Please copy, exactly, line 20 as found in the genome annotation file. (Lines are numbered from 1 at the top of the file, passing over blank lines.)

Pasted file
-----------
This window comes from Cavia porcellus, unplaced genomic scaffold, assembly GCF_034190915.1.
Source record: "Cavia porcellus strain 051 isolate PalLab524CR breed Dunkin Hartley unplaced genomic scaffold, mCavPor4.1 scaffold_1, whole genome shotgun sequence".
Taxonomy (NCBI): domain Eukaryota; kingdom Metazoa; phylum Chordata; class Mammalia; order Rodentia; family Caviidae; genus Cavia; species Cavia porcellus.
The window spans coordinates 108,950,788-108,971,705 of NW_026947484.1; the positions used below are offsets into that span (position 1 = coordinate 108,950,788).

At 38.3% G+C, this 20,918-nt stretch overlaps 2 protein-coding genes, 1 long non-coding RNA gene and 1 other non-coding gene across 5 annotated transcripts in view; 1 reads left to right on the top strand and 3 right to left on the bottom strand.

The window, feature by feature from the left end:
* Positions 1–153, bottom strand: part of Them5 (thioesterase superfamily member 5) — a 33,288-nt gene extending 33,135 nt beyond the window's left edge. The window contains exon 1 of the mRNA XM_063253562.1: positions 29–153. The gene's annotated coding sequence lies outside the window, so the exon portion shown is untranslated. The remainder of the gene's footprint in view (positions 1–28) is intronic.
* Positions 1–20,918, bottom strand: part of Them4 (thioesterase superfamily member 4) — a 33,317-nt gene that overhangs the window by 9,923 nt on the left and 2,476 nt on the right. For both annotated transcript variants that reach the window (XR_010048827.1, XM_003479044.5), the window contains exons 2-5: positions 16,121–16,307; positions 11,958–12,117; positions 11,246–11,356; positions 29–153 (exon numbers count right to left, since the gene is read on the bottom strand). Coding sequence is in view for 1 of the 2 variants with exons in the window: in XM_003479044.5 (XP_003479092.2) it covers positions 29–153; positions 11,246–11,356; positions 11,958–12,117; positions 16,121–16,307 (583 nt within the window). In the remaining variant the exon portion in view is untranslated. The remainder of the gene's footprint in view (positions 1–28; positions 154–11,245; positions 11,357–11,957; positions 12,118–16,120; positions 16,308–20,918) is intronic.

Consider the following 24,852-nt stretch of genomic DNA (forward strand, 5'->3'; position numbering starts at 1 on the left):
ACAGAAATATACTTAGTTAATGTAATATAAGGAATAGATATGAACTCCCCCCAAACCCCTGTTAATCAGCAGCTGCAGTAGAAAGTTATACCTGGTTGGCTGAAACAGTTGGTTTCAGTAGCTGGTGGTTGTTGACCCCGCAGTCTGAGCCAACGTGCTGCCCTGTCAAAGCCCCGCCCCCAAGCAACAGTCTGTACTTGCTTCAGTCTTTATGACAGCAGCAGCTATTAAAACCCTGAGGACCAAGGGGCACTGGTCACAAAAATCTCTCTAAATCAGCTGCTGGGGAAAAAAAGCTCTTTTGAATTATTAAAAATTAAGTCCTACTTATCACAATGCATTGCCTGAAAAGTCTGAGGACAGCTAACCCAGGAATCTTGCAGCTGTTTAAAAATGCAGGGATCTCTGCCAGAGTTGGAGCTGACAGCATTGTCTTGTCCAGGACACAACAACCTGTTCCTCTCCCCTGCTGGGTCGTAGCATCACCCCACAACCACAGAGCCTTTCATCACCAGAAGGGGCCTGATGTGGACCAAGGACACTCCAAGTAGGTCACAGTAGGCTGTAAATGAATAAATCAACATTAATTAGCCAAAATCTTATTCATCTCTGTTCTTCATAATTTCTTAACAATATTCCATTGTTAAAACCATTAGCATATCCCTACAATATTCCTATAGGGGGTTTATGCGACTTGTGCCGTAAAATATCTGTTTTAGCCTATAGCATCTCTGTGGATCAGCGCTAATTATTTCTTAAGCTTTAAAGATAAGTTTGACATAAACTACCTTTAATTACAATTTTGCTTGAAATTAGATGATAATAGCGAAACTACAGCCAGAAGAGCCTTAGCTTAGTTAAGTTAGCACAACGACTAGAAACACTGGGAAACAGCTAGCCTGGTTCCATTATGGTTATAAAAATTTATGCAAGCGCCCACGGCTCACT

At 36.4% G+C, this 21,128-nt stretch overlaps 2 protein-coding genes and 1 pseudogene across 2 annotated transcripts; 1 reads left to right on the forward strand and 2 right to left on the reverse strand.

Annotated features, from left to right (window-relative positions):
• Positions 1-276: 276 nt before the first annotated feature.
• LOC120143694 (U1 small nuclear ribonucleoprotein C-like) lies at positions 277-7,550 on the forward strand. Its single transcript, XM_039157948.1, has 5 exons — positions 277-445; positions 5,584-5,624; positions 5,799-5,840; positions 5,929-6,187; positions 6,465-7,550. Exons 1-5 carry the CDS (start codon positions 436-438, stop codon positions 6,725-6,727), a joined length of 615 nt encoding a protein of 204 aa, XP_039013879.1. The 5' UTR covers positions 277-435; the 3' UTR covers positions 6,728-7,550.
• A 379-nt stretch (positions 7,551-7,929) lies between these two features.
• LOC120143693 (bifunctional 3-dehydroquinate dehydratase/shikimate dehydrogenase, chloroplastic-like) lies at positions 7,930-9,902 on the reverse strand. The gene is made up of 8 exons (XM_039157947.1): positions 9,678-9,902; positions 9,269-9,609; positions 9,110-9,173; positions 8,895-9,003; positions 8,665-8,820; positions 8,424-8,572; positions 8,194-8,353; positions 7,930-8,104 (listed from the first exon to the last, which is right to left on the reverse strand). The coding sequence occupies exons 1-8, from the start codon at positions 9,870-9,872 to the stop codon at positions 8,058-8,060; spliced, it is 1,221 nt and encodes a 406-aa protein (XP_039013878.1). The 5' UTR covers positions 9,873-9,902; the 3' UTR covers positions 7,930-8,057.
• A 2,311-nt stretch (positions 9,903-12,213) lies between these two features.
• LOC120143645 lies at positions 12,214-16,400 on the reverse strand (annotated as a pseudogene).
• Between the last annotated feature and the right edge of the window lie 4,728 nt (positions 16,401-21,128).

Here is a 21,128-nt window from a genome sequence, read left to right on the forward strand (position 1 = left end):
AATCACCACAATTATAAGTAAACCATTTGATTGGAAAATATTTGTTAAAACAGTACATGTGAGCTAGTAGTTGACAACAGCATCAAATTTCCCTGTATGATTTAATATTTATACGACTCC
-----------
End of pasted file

Here is a 21,128-nt window from a genome sequence, read left to right on the forward strand (position 1 = left end):